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  1. Why Think for Yourself?Jonathan Matheson - manuscript
    Life is a group project. It takes a village. The same is true of our intellectual lives. Since we are finite cognitive creatures with limited time and resources, any healthy intellectual life requires that we rely quite heavily on others. For nearly any question you want to investigate, there is someone who is in a better epistemic position than you are to determine the answer. For most people, their expertise does not extend far beyond their own personal lives, and even (...)
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  2. Trusting the Scientific Community: The Development and Validation of an Instrument to Measure Trust in Science.Matthew Slater -
    Trust in the scientific enterprise — in science as an institution — is arguably important to individuals’ and societies’ well-being. Although some measures of public trust in science exist, the recipients of that trust are often ambiguous between trusting individual scientists and the scientific community at large. We argue that more precision would be beneficial — specifically, targeting public trust of the scientific community at large — and describe the development and validation of such an instrument: the Scientific Community Trust (...)
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  3. Fairness and Trust in Game Theory.Daniel Hausman - manuscript
    an unpublished paper written in 1998-1999.
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  4. Trust and Planning.Matthew Smith - manuscript
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  5. Psychological Mechanism of Corruption: A Comprehensive Review. [REVIEW]Juneman Abraham, Julia Suleeman & Bagus Takwin - forthcoming - Asian Journal of Scientific Research.
    Corruption prevention can be more effective if it does not rely merely on legal enforcement. This theoretical review aimed to propose a hypothetical psychological model capable of explaining the behavior of corruption. Moral disengagement is a variable that is considered ontologically closest in “distance” to the variable of corruption behavior. Counterfeit self, implicit self-theory, ethical mindset and moral emotion are taken into account as the pivotal factors of the corruption behavior and its mechanism of moral disengagement. Counterfeit self along with (...)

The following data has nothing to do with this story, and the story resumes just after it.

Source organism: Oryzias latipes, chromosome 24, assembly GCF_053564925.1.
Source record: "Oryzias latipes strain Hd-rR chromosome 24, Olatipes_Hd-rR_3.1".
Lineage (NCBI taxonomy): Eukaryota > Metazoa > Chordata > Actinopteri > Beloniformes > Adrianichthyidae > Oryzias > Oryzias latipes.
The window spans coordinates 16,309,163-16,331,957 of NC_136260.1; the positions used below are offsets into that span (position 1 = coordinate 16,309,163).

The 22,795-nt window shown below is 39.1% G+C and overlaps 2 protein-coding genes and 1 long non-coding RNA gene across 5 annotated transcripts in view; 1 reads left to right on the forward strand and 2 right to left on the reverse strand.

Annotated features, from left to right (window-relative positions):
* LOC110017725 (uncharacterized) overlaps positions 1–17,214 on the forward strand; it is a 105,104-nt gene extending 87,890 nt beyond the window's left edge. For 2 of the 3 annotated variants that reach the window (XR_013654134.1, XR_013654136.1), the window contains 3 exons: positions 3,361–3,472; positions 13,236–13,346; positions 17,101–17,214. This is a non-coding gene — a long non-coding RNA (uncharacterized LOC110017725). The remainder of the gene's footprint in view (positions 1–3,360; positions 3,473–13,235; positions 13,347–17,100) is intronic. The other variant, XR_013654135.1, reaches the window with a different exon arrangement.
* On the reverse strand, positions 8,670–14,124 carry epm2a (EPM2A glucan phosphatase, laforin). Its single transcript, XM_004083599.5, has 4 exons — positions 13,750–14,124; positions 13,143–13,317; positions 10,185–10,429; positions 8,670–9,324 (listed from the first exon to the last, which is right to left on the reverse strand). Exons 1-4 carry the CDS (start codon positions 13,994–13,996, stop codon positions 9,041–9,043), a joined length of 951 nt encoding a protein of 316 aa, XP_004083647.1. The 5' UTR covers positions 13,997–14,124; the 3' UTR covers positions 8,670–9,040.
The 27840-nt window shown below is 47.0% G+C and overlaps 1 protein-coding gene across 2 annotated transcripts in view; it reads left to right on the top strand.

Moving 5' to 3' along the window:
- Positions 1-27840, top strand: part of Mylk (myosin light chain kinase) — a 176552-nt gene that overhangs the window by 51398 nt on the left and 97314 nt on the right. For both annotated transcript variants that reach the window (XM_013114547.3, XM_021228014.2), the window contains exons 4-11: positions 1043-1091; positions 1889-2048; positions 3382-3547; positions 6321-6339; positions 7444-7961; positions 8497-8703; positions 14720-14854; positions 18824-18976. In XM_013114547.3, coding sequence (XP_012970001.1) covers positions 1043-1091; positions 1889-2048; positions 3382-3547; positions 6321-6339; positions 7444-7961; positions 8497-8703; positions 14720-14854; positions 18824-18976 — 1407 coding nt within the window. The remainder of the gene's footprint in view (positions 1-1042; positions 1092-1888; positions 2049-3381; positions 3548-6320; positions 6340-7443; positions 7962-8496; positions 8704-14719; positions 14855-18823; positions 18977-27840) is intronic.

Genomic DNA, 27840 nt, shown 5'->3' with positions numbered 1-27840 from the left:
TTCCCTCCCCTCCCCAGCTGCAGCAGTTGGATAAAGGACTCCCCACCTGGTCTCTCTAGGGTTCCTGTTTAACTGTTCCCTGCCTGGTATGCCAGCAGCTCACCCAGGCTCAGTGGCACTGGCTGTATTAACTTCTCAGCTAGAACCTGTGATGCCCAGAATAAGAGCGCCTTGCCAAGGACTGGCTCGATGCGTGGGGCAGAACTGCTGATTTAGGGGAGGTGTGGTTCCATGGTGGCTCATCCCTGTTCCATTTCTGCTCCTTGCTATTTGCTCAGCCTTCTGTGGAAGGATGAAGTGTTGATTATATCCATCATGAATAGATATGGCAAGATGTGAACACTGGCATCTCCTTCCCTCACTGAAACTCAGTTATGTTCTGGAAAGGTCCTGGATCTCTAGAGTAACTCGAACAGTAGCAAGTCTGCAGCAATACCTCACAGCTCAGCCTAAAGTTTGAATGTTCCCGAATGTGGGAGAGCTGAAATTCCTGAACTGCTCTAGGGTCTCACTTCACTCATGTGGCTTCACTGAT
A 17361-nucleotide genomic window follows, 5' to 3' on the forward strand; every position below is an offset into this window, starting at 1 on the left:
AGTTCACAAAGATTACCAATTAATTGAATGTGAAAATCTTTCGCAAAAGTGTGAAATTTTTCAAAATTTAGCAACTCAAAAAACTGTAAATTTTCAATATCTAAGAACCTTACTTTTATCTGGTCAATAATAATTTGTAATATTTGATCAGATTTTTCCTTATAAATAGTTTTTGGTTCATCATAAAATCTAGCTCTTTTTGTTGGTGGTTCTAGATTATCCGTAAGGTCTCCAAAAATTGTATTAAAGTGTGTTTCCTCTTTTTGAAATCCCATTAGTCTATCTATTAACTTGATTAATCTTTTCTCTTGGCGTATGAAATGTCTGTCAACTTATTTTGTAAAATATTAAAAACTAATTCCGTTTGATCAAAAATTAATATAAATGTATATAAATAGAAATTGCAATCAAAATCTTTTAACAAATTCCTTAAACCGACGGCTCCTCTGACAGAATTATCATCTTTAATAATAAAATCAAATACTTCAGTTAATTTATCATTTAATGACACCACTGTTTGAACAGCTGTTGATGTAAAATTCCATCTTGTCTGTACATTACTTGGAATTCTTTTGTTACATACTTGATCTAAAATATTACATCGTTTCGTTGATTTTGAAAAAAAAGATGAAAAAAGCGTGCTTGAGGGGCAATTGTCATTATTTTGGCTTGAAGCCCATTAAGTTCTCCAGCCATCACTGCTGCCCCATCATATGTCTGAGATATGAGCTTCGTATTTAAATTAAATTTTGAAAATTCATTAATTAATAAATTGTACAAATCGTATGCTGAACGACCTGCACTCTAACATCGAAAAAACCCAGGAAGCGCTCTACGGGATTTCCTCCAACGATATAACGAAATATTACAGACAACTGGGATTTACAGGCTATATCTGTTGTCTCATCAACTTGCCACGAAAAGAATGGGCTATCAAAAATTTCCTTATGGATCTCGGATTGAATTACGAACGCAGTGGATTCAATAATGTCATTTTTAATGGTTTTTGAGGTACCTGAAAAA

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  6. Elections, Civic Trust, and Digital Literacy: The Promise of Blockchain as a Basis for Common Knowledge.Mark Alfano - forthcoming - Northern European Journal of Philosophy.
    Few recent developments in information technology have been as hyped as blockchain, the first implementation of which was the cryptocurrency Bitcoin. Such hype furnishes ample reason to be skeptical about the promise of blockchain implementations, but I contend that there’s something to the hype. In particular, I think that certain blockchain implementations, in the right material, social, and political conditions, constitute excellent bases for common knowledge. As a case study, I focus on trust in election outcomes, where the ledger records (...)
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  7. Trust and Distrust in Institutions and Governance.Mark Alfano & Nicole Huijts - forthcoming - In Judith Simon (ed.), Handbook of Trust and Philosophy. Routledge.
    First, we explain the conception of trustworthiness that we employ. We model trustworthiness as a relation among a trustor, a trustee, and a field of trust defined and delimited by its scope. In addition, both potential trustors and potential trustees are modeled as being more or less reliable in signaling either their willingness to trust or their willingness to prove trustworthy in various fields in relation to various other agents. Second, following Alfano (forthcoming) we argue that the social scale of (...)
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  8. Humility in Networks.Mark Alfano & Emily Sullivan - forthcoming - In Alessandra Tanesini, Michael Lynch & Mark Alfano (eds.), The Routledge Handbook of the Philosophy of Humility. Routledge.
    What do humility, intellectual humility, and open-mindedness mean in the context of inter-group conflict? We spend most of our time with ingroup members, such as family, friends, and colleagues. Yet our biggest disagreements —— about practical, moral, and epistemic matters —— are likely to be with those who do not belong to our ingroup. An attitude of humility towards the former might be difficult to integrate with a corresponding attitude of humility towards the latter, leading to smug tribalism that masquerades (...)